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George Zimmerman's jurors racked up $33,000 in expenses, including trips to the mall, bowling, pedicures, and dinner at an Outback Steakhouse.
Zimmerman's trial for the alleged murder of Trayvon Martin had the six-woman jury sequestered at a local hotel for approximately three weeks. But that doesn't mean they weren't allowed some down time, reports USA Today.
While it might enrage or humor us to think of Zimmerman's jurors splitting a Bloomin Onion before deciding to acquit him, it is not uncommon for sequestered juries to cut loose.
Sequestration isn't as restrictive as incarceration, so the food options also tend to be better. Though the half-dozen jurors ate most of their breakfast and lunch meals in their hotel, they did dine out some.
On one occasion during the sequester, the six Floridians visited Sanford's own Outback Steakhouse, reports NBC News -- a place where there are "no rules" but things still are "just right," according to TV commercials.
But they didn't limit their dining to just Outback. They also enjoyed meals from local Italian and Mexican restaurants, including two lunch trips to a place called Señor Tequila's in nearby Winter Springs, according to USA Today.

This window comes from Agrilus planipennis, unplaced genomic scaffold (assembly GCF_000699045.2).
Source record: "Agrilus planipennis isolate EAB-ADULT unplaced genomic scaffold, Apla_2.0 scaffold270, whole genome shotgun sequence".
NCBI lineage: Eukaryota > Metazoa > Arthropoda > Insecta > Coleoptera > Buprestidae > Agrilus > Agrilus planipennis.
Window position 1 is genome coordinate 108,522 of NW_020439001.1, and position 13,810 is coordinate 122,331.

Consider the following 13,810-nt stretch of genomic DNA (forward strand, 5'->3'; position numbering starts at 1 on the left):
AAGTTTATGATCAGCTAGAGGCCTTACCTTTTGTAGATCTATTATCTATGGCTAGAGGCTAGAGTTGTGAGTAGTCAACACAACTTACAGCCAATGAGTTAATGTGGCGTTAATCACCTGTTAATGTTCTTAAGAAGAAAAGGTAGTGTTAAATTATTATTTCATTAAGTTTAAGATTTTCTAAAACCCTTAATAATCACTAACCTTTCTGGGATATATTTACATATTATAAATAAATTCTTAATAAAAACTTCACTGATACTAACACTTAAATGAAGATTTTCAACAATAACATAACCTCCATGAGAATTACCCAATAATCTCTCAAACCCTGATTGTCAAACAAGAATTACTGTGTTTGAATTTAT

If there are any concerns about overspending by Zimmerman's jury, they may come from reports that jurors did things other than eat, like going to the "Ripley's Believe it Or Not" Museum and watching summer blockbusters like "World War Z" and "The Lone Ranger," reports NBC News.
Although both of these movies were pre-approved by the court, there can be a substantial danger of jurors being prejudiced by things they watch outside of court.
In addition to movies, jurors also received manicures and pedicures.
One local attorney opined to USA Today that "going to the movies and having basic levels of entertainment" seems very reasonable for the jury's three-week sequester stint. Those critical of the sequester, however, might view these costs as barely permissive and at worst, as government excess.
Zimmerman's jurors were sequestered for 22 days. And like many criminal juries, the six women charged with deciding Zimmerman's fate were undoubtedly under a great deal of stress.
In fact, the Seminole County Courts announced Wednesday that due to the "strong emotional reaction" to the case, counseling services would be made available to the jurors, reports NBC News.
The stress of being kept from seeing spouses, children, friends, and loved ones for even a week, combined with the pressure of deciding a nationally televised murder trial, might make "luxury" a bit of a strong word to describe a few movies and dinners out.
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